This 'David and Goliath' has been confirmed as work of female Counter-Reformation artist

This 'David and Goliath' has been confirmed as work of female Counter-Reformation artist

Artemisia Gentileschi's David and Goliath (c. 1630-49), after treatment by Simon Gillespie Studio.
Artemisia Gentileschi's David and Goliath (c. 1630-49), after treatment by Simon Gillespie Studio.

.- For years, the dramatic paintings of Artemisia Gentileschi, a Catholic artist of the Counter-Reformation, were misattributed to male artists – most often her father, Orazio, who was also a painter.

And it keeps happening. Just this week, the Smithsonian Magazine reported that a 17th-century painting of David and Goliath, which depicts David nonchalantly resting on Goliath’s sword and seated over the giant’s decapitated head, was confirmed to be the work of Gentileschi, and not of Italian painter Giovanni Francesco Guerrieri, as once thought.

In 1975, when the painting first began appearing at art auctions, it was thought to be by Guerrieri. It wasn’t until 1996 that art historian Gianni Papi thought the painting might be by Gentileschi, based on a photo of the painting he had seen, the Smithsonian reported.

The painting was sold in 2018 to an anonymous buyer, and was labeled as a Gentileschi at the last minute. It had previously been attributed to “a seventeenth-century painter of the school of Caravaggio,” the Smithsonian reported, but with no name. Gentileschi’s work was inspired by the style of Caravaggio.

The buyer sent the painting to Simon Gillespie Studio for a restoration, where it was confirmed that the 17th-century woman was indeed the artist behind the work.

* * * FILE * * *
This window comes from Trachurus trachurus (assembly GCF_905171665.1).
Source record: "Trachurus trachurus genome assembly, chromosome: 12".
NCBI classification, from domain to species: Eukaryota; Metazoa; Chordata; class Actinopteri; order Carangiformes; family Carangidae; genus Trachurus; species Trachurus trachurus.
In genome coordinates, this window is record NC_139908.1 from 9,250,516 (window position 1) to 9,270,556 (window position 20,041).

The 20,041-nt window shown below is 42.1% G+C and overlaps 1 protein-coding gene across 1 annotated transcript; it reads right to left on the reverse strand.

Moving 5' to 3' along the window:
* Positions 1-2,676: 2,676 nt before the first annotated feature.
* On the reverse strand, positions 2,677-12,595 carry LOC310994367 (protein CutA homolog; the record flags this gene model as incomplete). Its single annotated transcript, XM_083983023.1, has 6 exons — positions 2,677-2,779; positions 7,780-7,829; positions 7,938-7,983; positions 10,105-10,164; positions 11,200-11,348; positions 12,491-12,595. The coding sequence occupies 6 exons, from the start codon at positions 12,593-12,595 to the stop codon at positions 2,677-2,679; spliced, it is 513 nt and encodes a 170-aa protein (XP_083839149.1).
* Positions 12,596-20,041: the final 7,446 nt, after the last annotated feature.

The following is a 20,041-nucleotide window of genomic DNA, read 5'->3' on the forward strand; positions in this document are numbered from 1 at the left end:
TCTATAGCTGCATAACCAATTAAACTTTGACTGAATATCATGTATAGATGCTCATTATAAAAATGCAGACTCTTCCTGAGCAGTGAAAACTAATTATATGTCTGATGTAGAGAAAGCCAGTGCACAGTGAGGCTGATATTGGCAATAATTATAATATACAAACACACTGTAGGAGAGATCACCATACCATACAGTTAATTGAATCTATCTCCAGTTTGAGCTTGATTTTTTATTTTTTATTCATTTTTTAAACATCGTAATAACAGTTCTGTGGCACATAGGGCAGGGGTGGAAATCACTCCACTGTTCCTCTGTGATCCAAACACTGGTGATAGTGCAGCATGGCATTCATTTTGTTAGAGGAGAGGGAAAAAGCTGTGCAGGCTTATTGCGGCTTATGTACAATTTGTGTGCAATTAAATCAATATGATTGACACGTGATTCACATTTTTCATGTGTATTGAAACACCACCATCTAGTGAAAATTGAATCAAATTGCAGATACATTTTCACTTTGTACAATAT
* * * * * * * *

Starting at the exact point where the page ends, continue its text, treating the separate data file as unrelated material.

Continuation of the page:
Gillespie told The Times that the painting had been “easy to walk past” because of its dark, shadowy appearance, but throughout the restoration process, as a layer of overpaint was removed, more features characteristic of Gentileschi’s work appeared, such as a sparse landscape and the use of light.

The piece was confirmed as a Gentileschi when the restorers discovered the artist’s signature, left on the sword, which only became discernable after the restoration.

“Finding the signature during removal of the overpaint was an amazing moment,” Gillespie said in a statement.

Gentileschi was born at the end of the 16th century. When she was 17 or 18, she was raped and underwent a harrowing trial during which her assailant was convicted of rape but whose sentence was never carried out.

Her career first took off in the Medici court in Florence, “where you have a circle of people who are deeply involved in the Church’s Catholic response to the Reformation,” Vatican art historian Elizabeth Lev told CNA in January 2017.

Gentileschi’s work was very much a part of the Counter-Reformation, sometimes called the Catholic Reformation, because reforming the Church through art and beauty was “a very, very important thing to the Church” during her lifetime, Lev said.

Patrons continued to commission art “in the face of the Protestant iconoclasm,” but the art they commissioned “can’t be part of the problem, it has to be part of the solution,” she added.

“You need to find artists who make works of art that are inspiring, that are exciting, that are stimulating, that are new, but that are also directing the correct message in an extremely difficult time” for the Church, Lev noted.

That’s part of the reason Gentileschi became so successful.

“She’s not going to be successful in Italy if she’s producing art about how much she hates the Catholic Church,” Lev told CNA.

While her David and Goliath piece is not the most well-known of Gentileschi’s works, Gillespie told Art Newspaper that it shows her “extraordinary sense of narrative.”

“It’s a genius piece,” Gillespie said. “This was my first time working on a painting by her, and it has opened my eyes to the character of the woman.”

Tags: Artemisia Gentileschi, Catholic Reformation, Baroque

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